Software // Enterprise Applications
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2/16/2006
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Salesnet Debuts Update For On-Demand CRM Apps

New lead management and campaign management tools and an enhanced document library are among 250 new features.

Salesnet this week introduced the 25th release of its on-demand customer-relationship-management application, and it's marking the occasion with an update that features 250 new features, including broader marketing automation capabilities in campaign management, lead management, and building batch-style HTML E-mail campaigns.

Among the new features is a lead-management module that places an emphasis on qualified leads, enabling users to more effectively focus their efforts pursuing leads that are likely to lead to actual sales. The module also includes a dashboard that provides analysis of lead-related activities, as well as several pre-built reports.

A new campaign-management module is designed to track, measure, and modify campaigns in real time, and store information related to campaigns in a central repository. And a new communication tool lets users with no HTML programming skills create HTML E-mail blasts using a WYSIWYG editor, and then store them as templates that can be used later.

Other new features include an enhanced document library, the ability to customize tabs and fields and have those changes reflected across all Salesnet modules immediately, and single sign-on capabilities for all modules. Pricing is $99 per user per month for the extended product, including all modules and upgrades, or $65 per user per month for a standard edition that doesn't include dashboards, analytics, or Web services APIs.

The release comes at a time when Salesnet, founded in 2000, believes it has an opportunity to make significant inroads due to the recent problems rival Salesforce.com has been having with service outages. But president and co-founder Jonathan Tang is realistic in acknowledging that customers need to be reassured about the reliability of delivering software as an on-demand service. "It scars the whole on-demand space," Tang says of the Salesforce outages. "If Salesforce can go down, then anyone can go down."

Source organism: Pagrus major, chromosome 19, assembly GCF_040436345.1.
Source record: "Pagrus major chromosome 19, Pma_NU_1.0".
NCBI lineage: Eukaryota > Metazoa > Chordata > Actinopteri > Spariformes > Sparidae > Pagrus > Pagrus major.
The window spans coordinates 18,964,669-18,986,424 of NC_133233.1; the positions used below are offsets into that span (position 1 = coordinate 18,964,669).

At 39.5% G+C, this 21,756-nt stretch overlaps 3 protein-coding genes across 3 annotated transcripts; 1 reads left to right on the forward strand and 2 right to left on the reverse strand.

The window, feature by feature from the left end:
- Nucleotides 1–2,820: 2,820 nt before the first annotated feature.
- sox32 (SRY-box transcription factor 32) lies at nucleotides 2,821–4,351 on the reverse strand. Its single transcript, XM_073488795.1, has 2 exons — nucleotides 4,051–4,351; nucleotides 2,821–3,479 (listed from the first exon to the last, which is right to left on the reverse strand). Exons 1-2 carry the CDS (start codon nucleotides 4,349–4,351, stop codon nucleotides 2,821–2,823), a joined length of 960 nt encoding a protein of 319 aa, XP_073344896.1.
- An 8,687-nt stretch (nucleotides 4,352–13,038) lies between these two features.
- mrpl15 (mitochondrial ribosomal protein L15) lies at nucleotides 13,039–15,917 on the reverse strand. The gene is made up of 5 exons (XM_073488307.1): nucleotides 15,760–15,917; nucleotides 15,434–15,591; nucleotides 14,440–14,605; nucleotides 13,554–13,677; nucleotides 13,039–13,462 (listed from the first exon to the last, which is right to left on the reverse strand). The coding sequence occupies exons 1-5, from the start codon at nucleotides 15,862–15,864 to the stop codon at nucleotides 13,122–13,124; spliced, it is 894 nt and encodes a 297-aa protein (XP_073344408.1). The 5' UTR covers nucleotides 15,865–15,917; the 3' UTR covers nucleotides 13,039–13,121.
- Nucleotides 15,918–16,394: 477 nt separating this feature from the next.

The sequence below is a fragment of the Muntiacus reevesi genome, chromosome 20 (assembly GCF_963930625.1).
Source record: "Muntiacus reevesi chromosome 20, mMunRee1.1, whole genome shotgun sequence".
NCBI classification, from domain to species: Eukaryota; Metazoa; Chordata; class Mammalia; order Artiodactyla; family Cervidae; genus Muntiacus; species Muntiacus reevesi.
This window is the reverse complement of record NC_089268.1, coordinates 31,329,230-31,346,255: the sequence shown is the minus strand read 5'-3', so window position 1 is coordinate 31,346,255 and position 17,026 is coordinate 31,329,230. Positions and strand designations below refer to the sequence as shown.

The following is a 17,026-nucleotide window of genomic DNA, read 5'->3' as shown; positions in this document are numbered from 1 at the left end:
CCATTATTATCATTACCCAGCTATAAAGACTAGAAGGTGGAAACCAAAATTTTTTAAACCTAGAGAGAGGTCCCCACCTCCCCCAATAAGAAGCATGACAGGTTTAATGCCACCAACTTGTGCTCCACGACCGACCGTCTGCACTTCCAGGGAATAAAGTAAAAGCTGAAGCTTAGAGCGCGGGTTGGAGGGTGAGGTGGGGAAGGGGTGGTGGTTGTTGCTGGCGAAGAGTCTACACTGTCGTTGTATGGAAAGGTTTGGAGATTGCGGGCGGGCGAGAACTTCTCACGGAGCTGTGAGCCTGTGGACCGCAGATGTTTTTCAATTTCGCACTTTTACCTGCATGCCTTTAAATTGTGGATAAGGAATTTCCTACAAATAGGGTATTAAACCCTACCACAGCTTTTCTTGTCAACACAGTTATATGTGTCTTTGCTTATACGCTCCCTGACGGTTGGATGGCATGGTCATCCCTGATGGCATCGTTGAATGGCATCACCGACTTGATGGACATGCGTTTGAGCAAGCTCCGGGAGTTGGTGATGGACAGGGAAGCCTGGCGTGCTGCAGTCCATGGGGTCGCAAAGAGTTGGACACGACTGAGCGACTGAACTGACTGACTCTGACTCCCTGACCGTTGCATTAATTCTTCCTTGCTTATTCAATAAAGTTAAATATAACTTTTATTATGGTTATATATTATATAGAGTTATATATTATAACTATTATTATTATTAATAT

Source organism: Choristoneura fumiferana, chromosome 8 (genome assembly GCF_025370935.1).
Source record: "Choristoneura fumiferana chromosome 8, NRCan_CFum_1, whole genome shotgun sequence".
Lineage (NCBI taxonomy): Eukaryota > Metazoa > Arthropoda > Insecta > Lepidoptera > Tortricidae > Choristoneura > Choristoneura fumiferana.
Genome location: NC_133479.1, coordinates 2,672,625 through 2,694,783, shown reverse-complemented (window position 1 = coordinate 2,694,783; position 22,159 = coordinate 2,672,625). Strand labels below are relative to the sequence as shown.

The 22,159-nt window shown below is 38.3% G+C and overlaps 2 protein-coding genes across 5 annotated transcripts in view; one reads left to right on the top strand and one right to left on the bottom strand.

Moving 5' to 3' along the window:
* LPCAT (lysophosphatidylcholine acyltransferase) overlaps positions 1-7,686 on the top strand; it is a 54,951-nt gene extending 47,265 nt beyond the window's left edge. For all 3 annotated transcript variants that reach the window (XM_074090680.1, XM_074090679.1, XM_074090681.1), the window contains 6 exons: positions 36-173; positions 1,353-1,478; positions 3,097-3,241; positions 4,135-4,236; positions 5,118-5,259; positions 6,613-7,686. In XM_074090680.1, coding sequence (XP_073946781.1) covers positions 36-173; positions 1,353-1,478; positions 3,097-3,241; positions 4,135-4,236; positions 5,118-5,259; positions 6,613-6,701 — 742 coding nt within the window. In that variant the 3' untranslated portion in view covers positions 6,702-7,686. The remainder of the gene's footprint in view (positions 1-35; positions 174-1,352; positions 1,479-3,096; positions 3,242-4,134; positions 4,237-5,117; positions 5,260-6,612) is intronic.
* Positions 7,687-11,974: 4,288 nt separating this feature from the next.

Despite the outages, Tang believes in the reliability of the multi-tenant architecture both it and Salesforce rely on. That architecture calls for multiple customers' instances of the application running on the same servers and databases. He says SAP's recent entrance into the on-demand market with a single-tenant architecture (meaning each customer's app runs on its own hardware) is well-timed to capitalize on Salesforce's outages, but that he doesn't expect much competition from SAP for three to five years, during which time it's expected to focus mostly on bringing its existing customer base online.

To put customers at east, Tang notes that Salesnet's service went down twice for a total of 60 minutes during 2005, and that the company is focused solely on addressing CRM-related business processes, a contrast to Salesforce's much loftier ambitions. The company offers service-level agreements that credit customers any time promised service levels aren't met. Tang believes that Salesforce's efforts to establish itself as an on-demand application platform via its Appexchange on-demand app marketplace is causing it to take its eye off the ball, leading directly to its recent service issues. "We don't want to become a platform," says Tang. "I don't want my people to be distracted by going out there and finding ISV partners."

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